"In Hot Talk, Cold Science, Fred Singer looks at the issue of climate change the way a physicist should. He asks probing questions and offers reasoned possibilities. He notes the obvious weaknesses that others too often ignore.... Fortunately, some like Dr. Singer still prefer the joys and value of scientific inquiry."
—Richard S. Lindzen, Alfred P. Sloan Professor Emeritus of Meteorology, M.I.T.
The revised and expanded third edition of Hot Talk, Cold Science forms the capstone of the distinguished astrophysicist Dr. S. Fred Singer's lucid, yet hard scientific look at climate change. And the book is no less explosive than its predecessors—and certainly never more timely.
Singer explores the inaccuracies in historical climate data and the failures of climate models, as well as the impact of solar variability, clouds, ocean currents, and sea levels on global climate—plus factors that could mitigate any human impact on world climate.
Singer's masterful analysis decisively shows that the pessimistic, and often alarming, global-warming scenarios depicted in the media have no scientific basis. In fact, he finds that many aspects of increased levels of CO2, as well as any modest warming, such as a longer growing seasons for food and a reduced need to use fossil fuels for heating, would have a highly positive impact on the human race.
As alarmists clamor to impose draconian government restrictions on entire populations in order to combat "climate change," this book reveals some other startling, stubborn contradictory facts, including:
- CO2 has not caused temperatures or sea levels to rise beyond historical rates.
- Severe storms have not increased in frequency or intensity since 1970—neither have heat waves nor droughts.
- Global "climate change" is not harming coral reefs.
- Any increases in CO2 concentrations across huge time spans haven't preceded rising global temperatures, they've followed them by about 600 to 800 years—just the opposite of alarmist claims.
- "Carbon" taxes and other "solutions" to the global warming "crisis" would have severe consequences for economically disadvantaged groups and nations.
- Alarmist climate scientists have hidden their raw temperature data and deleted emails—then undermined the peer-review system to squelch debate.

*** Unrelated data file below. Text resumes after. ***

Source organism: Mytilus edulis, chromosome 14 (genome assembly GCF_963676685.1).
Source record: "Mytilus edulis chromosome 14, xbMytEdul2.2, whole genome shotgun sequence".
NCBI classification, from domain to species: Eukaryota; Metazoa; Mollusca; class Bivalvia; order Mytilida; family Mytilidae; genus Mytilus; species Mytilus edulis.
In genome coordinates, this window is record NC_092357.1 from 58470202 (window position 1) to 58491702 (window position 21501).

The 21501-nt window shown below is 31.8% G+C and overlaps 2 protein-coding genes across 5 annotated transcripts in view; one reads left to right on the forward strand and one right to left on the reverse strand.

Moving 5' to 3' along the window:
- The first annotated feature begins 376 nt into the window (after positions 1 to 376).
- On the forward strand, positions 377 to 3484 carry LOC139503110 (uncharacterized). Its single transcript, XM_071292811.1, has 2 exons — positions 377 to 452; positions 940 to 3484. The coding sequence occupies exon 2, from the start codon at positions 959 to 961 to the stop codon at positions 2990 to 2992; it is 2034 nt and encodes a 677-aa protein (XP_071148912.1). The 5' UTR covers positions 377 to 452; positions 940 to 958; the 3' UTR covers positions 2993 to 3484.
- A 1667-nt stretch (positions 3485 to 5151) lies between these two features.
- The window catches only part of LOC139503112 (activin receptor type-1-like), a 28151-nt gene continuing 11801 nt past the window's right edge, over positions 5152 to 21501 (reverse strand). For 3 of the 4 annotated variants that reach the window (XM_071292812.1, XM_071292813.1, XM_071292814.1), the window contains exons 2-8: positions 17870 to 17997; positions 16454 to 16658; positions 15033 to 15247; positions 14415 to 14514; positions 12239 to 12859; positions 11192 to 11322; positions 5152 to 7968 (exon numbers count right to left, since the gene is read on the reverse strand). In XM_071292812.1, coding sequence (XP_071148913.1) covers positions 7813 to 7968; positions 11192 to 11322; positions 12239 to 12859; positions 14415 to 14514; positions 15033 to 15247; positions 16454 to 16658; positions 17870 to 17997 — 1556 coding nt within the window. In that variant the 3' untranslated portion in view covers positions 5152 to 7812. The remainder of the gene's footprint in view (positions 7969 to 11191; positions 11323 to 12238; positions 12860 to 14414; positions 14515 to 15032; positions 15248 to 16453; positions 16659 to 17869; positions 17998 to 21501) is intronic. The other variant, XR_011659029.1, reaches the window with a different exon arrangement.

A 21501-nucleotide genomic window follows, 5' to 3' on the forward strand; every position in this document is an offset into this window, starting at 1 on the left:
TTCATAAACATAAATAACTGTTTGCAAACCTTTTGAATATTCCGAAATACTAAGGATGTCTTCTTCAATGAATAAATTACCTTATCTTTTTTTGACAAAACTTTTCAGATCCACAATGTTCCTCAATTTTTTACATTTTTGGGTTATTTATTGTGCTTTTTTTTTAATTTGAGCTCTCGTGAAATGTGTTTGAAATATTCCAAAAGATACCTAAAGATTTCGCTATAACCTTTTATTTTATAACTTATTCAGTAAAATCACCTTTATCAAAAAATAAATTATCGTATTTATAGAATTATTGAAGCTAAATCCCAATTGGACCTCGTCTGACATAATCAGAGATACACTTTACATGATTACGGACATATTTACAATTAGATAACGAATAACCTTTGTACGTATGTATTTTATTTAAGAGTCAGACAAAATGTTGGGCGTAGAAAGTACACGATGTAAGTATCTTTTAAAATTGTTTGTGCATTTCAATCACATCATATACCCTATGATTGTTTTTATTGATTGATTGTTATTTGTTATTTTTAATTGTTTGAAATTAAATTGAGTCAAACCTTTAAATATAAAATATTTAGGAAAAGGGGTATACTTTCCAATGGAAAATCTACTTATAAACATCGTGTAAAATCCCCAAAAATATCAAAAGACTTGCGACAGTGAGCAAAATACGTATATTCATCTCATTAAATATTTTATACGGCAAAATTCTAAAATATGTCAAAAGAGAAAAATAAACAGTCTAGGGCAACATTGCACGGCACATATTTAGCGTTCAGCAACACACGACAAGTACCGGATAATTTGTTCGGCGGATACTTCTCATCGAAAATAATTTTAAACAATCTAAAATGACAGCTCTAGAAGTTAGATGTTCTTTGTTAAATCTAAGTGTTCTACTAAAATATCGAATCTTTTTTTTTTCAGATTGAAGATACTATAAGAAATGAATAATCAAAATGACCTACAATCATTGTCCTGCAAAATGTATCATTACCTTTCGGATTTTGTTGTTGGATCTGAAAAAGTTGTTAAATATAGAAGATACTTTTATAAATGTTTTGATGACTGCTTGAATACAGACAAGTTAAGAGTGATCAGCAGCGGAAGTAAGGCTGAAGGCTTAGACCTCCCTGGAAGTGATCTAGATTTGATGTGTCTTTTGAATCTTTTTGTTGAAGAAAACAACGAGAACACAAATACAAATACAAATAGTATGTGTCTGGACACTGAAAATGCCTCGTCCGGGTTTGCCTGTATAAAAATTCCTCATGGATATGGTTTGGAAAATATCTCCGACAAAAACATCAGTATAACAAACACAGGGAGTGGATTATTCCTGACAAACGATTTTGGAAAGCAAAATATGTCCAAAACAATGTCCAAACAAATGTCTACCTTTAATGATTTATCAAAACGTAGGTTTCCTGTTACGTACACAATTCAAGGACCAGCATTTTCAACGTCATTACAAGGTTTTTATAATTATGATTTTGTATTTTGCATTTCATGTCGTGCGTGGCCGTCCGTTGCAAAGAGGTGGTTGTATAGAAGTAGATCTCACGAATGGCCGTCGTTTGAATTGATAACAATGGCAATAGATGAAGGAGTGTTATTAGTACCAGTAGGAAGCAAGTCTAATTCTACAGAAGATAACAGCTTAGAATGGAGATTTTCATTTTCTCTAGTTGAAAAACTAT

In sum, despite all the hot talk—and outright duplicity—there is no "climate crisis" resulting from human activities and no such threat on the horizon.
With the assistance of renowned climate scientists David R. Legates and Anthony R. Lupo, Singer's Hot Talk, Cold Science is an essential, clear-headed book of scope and substance that no one who claims to value science, the environment, and human well-being can afford to ignore.
|Independent Institute, The
|Barnes & Noble
About the Author
S. Fred Singer was one of the world's preeminent authorities on energy and environmental issues. A pioneer in the development of rocket and satellite technology, Dr. Singer designed the first satellite instrument for measuring atmospheric ozone and was a principal developer of scientific and weather satellites. Author of more than 400 technical articles in scientific, economics, and public policy journals, plus more than 400 articles in popular publications, including the Wall Street Journal, New York Times, and the Washington Post, Dr. Singer received his Ph.D. in physics from Princeton University.
David R. Legates is a Research Fellow at the Independent Institute and Professor of Climatology in the Department of Geography and an Adjunct Professor in the Department of Applied Economics and Statistics at the University of Delaware. He is former Deputy Assistant Secretary of Commerce for Observation and Prediction and former Executive Director of the United States Global Change Research Program. His research has appeared in such scientific journals as the International Journal of Climatology, Journal of Geophysical Research, and Theoretical and Applied Climatology.
Anthony R. Lupo is a Research Fellow at the Independent Institute and Professor of Atmospheric Science and Principal Investigator of the Global Climate Change Group in the School of Natural Resources at the University of Missouri. He has been a Member of the Working Groups I and III for the Intergovernmental Panel on Climate Change (IPCC), and he is Associate Editor of the Monthly Weather Review. His peer-reviewed publications have appeared in such scientific journals as Bulletin of the American Meteorological Society, International Journal of Biometeorology, and International Journal of Climatology.